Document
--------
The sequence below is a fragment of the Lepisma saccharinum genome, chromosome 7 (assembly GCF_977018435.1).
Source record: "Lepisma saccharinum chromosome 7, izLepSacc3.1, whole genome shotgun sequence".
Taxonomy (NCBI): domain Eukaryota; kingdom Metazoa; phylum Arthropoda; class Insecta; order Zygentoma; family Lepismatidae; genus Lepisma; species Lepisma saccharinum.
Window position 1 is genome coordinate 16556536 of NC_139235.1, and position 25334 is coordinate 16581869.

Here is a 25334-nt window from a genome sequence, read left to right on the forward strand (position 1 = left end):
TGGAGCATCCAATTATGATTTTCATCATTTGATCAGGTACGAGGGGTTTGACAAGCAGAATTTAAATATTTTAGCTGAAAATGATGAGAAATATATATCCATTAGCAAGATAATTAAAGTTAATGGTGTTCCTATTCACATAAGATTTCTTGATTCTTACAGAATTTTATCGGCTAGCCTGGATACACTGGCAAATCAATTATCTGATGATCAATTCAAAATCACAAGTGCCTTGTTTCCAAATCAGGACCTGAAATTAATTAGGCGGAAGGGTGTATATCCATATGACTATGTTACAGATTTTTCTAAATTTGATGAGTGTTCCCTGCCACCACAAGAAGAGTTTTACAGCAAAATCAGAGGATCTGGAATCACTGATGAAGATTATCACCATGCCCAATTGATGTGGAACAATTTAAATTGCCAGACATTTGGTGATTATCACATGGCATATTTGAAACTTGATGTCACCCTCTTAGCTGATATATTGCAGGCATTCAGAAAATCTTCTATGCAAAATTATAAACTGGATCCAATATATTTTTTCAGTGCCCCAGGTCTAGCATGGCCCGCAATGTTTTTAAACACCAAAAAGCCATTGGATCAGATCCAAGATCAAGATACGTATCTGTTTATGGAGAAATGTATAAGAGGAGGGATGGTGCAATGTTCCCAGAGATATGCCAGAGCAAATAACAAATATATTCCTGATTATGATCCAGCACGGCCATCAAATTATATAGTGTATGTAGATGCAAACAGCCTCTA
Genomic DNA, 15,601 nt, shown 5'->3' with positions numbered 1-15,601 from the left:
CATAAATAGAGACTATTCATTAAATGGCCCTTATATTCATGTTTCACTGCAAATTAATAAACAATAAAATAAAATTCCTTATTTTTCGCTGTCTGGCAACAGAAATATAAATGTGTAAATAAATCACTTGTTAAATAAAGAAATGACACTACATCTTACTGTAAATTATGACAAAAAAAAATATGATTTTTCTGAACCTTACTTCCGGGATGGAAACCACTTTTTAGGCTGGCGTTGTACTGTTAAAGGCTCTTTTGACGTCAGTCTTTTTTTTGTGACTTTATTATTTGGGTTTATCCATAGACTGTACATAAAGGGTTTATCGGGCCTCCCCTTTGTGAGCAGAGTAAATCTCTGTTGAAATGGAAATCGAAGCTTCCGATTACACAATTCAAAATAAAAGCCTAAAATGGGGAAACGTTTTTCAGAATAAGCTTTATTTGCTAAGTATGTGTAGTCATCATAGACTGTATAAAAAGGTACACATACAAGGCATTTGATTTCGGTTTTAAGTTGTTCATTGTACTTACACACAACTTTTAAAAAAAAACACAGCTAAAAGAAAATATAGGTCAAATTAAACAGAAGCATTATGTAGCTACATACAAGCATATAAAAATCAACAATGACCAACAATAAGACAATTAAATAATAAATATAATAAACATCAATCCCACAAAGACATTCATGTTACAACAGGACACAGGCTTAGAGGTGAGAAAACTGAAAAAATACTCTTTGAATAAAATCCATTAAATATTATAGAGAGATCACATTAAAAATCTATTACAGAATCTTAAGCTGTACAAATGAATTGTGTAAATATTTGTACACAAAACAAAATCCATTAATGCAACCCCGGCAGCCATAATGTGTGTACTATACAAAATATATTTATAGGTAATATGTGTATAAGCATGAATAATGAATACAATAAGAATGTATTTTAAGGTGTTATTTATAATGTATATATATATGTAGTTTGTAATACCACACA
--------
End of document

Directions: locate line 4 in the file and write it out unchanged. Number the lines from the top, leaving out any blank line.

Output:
Window position 1 is genome coordinate 16556536 of NC_139235.1, and position 25334 is coordinate 16581869.